Spring has arrived and the world is in lockdown. A tiny organism that looks (at microscopic level) like it escaped out of Willy Wonka’s candy factory has brought mighty nations to a standstill.
Here in the UK we have gone from laughing at the absurdity of toilet paper shortages in supermarkets to installing video conferencing software on family computers so we can keep in touch during our ‘isolation’ – all in the space of less than a week. Humour is waning as the critical nature of this illness hits home, no longer ‘somewhere over there’ but suddenly ‘right here’ in our midst, affecting family and loved ones. And as economies and health falter, we are seeing the emergence of a new way of being in community.
It didn’t take long for a push-back against the terms ‘social distancing’ and ‘self-isolation’ to create ‘social spaciousness’ and ‘self-care’. Maura Bairley wrote in a Facebook post:
What if we thought about it as Social Spaciousness rather than distance? Let’s give each other space (and grace) to breathe, space to move, space to protect our siblings, grandparents, and friends. Space for rest, space for medicine making, space for prayer and ritual and magic. Space for breath, for feelings, for tears, for laughter, for hope. Spaciousness and community care support strategic thinking and wise action.
Now more than ever, we need more community, more care, and more connection, not less. And language matters, in how we process what is happening and how we make sense of it for ourselves and for each other.
As our teacher, Camille Helminski, said this week:
Unprecedented times have arrived, and yet we have known such challenges in centuries long past and have much to remember of trust in our Sustainer’s infinite support, and care for our neighbors, our planet, and world upon worlds, long hence, arising now, and yet to come.
What I’ve witnessed the most is the undeniable need of people desperate to connect – to each other and to God. Perhaps there is no difference between the two sometimes. And while some may say that this is a hard-wired response to fear and the unknown, I believe it is something more, beyond fear; our innate nature knows that harmony is with others, in spaciousness, not isolation.
My favourite lines from Mevlana Rumi come to mind:
Didn’t I say, don’t sit with sad companions?
Don’t sit with anyone but those whose hearts are glad.
Since you are in the garden, don’t go to thorns.
Sit amidst the roses, jonquils, and jasmine.
In the current situation, ‘sad companions’ makes me think about the fear-mongers and negative voices that are clambering over each other. These voices would have us shutting ourselves in, only thinking about ‘me, me, me’ instead of WE.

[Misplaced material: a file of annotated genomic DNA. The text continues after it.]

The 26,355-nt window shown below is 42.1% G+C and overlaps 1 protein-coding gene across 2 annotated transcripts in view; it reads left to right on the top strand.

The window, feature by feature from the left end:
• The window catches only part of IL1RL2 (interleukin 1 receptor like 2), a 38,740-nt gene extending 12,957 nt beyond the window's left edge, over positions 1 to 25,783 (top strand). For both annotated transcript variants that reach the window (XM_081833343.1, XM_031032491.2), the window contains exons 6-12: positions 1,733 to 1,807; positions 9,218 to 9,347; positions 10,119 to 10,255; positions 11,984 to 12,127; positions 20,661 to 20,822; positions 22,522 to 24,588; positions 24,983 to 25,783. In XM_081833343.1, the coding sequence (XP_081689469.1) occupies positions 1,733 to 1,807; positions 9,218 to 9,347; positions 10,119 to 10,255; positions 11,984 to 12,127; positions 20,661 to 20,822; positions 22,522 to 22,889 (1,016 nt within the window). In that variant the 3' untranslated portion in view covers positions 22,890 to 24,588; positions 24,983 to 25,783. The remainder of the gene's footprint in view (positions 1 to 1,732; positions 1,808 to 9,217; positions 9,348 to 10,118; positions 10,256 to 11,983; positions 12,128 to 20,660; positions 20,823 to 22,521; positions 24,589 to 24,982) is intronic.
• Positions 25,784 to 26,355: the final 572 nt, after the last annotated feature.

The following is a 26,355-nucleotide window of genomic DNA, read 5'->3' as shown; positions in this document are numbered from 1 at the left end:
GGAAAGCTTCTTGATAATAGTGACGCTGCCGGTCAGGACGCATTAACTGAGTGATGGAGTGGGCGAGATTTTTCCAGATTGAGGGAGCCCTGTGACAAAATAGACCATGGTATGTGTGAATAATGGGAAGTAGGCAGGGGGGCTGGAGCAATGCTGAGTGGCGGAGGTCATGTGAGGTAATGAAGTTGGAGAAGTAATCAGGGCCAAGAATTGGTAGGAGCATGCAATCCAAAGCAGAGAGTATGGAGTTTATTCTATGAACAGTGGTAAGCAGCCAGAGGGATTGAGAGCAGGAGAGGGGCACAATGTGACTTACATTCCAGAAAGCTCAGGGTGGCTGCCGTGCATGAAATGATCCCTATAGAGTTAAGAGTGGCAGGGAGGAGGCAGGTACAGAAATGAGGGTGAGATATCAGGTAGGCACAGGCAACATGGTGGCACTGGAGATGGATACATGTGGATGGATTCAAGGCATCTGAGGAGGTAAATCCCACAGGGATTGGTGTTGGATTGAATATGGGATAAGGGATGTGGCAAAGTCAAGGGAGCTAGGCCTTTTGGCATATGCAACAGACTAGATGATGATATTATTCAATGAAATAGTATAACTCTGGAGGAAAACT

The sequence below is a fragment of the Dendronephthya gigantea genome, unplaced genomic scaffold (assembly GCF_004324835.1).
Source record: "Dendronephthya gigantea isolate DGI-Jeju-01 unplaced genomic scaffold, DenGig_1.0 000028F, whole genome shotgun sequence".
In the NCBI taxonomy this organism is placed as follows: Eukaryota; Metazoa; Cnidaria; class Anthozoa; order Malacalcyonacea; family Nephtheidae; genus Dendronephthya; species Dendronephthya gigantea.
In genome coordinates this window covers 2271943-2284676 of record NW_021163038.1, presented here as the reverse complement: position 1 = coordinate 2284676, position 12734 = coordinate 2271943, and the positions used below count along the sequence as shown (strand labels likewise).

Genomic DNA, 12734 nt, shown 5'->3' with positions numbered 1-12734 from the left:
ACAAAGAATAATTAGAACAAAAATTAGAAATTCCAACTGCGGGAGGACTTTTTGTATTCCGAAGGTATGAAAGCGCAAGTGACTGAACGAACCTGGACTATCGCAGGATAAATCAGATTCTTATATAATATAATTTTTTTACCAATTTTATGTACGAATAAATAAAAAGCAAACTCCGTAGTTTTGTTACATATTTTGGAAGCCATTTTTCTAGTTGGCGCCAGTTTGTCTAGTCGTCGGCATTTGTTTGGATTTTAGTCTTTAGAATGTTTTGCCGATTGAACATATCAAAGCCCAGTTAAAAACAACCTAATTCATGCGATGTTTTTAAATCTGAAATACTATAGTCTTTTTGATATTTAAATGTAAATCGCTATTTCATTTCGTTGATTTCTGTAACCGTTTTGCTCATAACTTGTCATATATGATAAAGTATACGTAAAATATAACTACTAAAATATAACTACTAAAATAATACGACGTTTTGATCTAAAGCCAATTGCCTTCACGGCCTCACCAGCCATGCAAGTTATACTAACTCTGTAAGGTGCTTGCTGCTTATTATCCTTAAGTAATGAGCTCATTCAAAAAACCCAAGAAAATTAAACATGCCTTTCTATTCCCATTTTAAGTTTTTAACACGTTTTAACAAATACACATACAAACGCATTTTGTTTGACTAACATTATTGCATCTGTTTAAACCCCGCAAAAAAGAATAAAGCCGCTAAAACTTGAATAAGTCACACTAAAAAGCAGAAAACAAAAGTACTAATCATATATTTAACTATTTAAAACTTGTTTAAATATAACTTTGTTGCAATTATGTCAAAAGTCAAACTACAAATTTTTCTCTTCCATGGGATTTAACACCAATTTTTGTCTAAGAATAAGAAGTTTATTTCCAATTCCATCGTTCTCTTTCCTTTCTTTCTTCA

It has been heart-warming to see community groups and organisations reaching out to make sure the vulnerable in our society are not forgotten. For every toilet paper hoarder, there are countless other folk creating ‘self-isolation-care’ communities; shopkeepers providing free sanitary products; restaurants delivering meals-on-wheels…while the airwaves may be full of world leaders bungling through messy press conferences, on the ground the average Jack and Jill are getting on with it.
And so quickly we have found that we really can cope without so much travel; meetings have become streamlined and working from home is not the economic disaster so many thought it could be. Justine Huxley writes about the long-term opportunities we may gain from this challenge:
One obvious opportunity we are being shown is some of the behaviours we need to transition to a zero carbon economy. A month ago, humanity was struggling to commit to the rapid change needed to stay under two degrees of global heating. Now we find out just how quickly our attachment to air travel can be put aside. When the motivation is there, meetings can be conducted online and holidays can be relinquished…
Maybe there is a message in there about how transition might not just be bleak sacrifice, but could yield hidden benefits. What else could we discover when we disrupt ingrained assumptions behind our extractive work ethics? What happens when are forced to slow down and prioritise our local neighbourhoods and a simpler way of life?
And the greatest illumination has been the unveiling of those who are the bedrock of society. No, not the bankers, hedge-fund managers and political advisors. But the zero-hour contract workers – our healthcare providers, retail staff, cleaners, delivery and maintenance personnel; those who are risking their health, leaving children at home, and selflessly putting the needs of the community before themselves. I am in awe of these mirrors of the Divine and grateful for the growing awareness of the importance of these workers.
Gaze upon each person’s face.
Pay attention. Perhaps through service
you might come to know
the Face of the Beloved.
In our Threshold Society circles, we are moving from physical gatherings to virtual prayer spaces. And weekly connection is not even enough. There are daily prayer chains and circles, folks connecting with circles in other countries and time zones, sharing, sitting in silence, Being together. While we have lost our in-person contact, we seem to have gained so much more in this relatively short time as we expand our capacity to hold sacred space with each other.
It is still early days and we do not know how long this will last, how far our humanity will prevail. But I am hopeful that this challenge and the opportunities it has shed will lead us into a different future, a different path from where we were before. As Camille Helminski says,
May we be taught through these difficulties how to be more Real in alignment with our Truest Source. Ya Haqq, Ya Wadud, Ya Wakil! [O Truth, O Loving One, O Trustee!]
1 Divan-e Shams-e Tabrizi: 1518, The Rumi Daybook, translated by Helminski
2 Mathnawi I: 314-315, The Rumi Daybook, translated by Helminski